Cotton Valley goes back to work

Council meets for first time since mayor’s arrest

Tuesday night, Cotton Valley mayor Joseph Alexander presided over the first town council meeting since his arrest last week.

Louisiana State Police arrested Alexander on May 1 on charges of felony abuse of office. He allegedly had the town clerk write checks that he then used for personal gain.

Out on $1,000 bail, the mayor has no plans to resign. A crowd well beyond capacity packed into and around the municipal building as the town council meeting began.

It was the first time since the arrest that Alexander had been in the same room as Alderwoman Charlene Lewis, who has spoken against the mayor to media outlets several times in the past weeks. For example, she told the Shreveport Times he is “a paranoid idiot.”

With TV cameras rolling and dozens watching in person, the mayor and council members carried on business as usual, not referencing the controversy once throughout the meeting.

When it was time for the mayor’s report on the agenda, Alexander simply said, “All is well.”

At one point, the council approved the sale of land to a town employee until the town’s lawyer informed them it would be illegal.

“We’ll take care of it,” Alexander said. “We don’t want to break any laws.”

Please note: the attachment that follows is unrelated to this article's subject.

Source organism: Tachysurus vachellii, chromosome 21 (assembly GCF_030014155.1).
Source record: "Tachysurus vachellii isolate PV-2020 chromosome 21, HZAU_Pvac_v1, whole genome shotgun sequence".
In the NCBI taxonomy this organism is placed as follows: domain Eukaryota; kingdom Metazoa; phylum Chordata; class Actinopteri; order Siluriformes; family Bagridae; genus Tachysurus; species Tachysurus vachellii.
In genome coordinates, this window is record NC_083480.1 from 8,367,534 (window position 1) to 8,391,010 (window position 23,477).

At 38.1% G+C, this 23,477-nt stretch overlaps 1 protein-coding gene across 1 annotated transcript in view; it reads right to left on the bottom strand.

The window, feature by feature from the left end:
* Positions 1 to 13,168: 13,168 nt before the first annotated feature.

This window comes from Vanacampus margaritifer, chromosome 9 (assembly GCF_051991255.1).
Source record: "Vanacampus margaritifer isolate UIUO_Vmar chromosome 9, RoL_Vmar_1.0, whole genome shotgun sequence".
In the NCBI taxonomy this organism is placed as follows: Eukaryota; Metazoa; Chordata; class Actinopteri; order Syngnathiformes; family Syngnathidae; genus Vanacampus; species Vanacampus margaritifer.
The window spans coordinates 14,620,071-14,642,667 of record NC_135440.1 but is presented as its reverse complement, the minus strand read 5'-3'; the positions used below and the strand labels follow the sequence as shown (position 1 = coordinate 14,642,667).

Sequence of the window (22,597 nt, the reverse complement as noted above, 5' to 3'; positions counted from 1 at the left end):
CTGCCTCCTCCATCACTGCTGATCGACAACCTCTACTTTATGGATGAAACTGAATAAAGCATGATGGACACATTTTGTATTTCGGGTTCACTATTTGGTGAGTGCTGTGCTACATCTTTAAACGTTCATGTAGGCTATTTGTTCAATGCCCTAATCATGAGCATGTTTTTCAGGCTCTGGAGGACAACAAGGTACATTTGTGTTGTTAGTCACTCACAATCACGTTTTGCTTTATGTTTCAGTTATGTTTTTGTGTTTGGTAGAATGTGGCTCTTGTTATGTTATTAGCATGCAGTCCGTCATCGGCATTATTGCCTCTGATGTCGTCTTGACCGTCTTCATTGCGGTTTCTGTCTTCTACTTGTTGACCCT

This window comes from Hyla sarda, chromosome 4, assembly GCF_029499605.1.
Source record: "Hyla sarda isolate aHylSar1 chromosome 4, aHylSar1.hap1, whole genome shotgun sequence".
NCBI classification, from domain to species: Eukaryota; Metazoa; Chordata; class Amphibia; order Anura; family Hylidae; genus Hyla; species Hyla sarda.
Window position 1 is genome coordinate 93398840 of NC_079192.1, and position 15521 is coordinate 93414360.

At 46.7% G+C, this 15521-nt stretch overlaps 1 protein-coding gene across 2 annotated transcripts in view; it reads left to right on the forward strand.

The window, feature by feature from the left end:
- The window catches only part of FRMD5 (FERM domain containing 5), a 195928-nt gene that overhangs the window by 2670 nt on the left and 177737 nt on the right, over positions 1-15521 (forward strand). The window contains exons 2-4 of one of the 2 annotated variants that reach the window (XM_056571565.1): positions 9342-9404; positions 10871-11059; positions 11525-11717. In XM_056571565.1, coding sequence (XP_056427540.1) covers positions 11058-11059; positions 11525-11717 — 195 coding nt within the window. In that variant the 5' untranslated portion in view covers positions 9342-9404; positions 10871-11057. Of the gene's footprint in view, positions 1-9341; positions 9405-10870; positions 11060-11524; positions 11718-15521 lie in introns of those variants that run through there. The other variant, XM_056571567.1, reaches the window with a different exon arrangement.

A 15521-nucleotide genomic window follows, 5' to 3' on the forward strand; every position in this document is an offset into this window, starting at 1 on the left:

Multiple attendees audibly laughed after this statement, and when Alexander asked for an explanation, one woman replied.

“I just thought it was funny that you said we don’t want to break any laws.”

Later in the meeting, Alexander reminded the audience that attendees are not allowed to speak until the agenda calls for citizen input.

After the meeting, when asked about the arrest controversy and its effect on his job, Alexander’s reply was brief.

“We here to take care of people’s business,” he said. “That’s all we’re here for. Other than that, all the other drama going on will work its way out.”

In other news, the council created a town holiday in honor of Sue Sullivan, who is retiring after 45 years of service with the town’s housing authority.

The council also raised the town’s beer and wine license fee from $50 to $100, the first increase since the ‘40s.

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